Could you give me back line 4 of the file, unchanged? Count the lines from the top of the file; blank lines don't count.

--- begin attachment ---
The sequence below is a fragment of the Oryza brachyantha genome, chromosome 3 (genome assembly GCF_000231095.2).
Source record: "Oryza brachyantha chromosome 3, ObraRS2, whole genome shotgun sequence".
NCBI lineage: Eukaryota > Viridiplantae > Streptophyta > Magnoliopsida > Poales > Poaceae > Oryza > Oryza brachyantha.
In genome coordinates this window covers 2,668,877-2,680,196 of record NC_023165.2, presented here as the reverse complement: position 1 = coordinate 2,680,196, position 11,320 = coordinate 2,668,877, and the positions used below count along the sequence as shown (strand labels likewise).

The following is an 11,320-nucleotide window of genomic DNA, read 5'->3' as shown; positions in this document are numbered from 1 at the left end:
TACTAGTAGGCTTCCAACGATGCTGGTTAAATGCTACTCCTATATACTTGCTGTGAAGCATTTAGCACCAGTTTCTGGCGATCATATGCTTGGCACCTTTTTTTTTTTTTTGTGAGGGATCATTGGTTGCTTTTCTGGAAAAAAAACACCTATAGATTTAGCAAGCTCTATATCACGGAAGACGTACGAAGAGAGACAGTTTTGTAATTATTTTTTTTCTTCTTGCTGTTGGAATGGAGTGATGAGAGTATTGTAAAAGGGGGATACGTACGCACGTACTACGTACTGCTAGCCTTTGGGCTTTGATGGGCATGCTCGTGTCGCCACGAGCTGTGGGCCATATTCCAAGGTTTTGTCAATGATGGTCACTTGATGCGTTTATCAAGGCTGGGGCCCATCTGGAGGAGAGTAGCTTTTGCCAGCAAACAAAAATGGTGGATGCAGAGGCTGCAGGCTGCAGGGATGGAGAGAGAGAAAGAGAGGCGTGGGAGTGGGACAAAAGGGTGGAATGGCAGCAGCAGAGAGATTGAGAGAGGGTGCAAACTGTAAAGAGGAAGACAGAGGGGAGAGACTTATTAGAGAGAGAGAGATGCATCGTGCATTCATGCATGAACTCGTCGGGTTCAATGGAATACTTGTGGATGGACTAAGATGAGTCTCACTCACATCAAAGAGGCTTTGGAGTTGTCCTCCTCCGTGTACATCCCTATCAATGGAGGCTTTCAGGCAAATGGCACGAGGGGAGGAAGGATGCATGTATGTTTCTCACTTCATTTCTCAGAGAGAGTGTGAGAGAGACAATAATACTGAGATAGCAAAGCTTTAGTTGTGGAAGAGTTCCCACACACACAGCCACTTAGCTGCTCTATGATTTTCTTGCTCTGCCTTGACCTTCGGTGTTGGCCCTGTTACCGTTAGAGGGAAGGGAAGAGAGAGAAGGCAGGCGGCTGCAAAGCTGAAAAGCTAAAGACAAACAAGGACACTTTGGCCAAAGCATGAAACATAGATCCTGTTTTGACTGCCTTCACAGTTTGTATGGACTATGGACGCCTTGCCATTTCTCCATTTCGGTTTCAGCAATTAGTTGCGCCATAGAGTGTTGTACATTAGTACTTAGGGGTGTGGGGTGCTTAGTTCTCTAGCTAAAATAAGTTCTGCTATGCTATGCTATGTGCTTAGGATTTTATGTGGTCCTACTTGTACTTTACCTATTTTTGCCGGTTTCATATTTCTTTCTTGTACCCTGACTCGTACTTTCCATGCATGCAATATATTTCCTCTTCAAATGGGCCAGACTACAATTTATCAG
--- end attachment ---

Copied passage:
In genome coordinates this window covers 2,668,877-2,680,196 of record NC_023165.2, presented here as the reverse complement: position 1 = coordinate 2,680,196, position 11,320 = coordinate 2,668,877, and the positions used below count along the sequence as shown (strand labels likewise).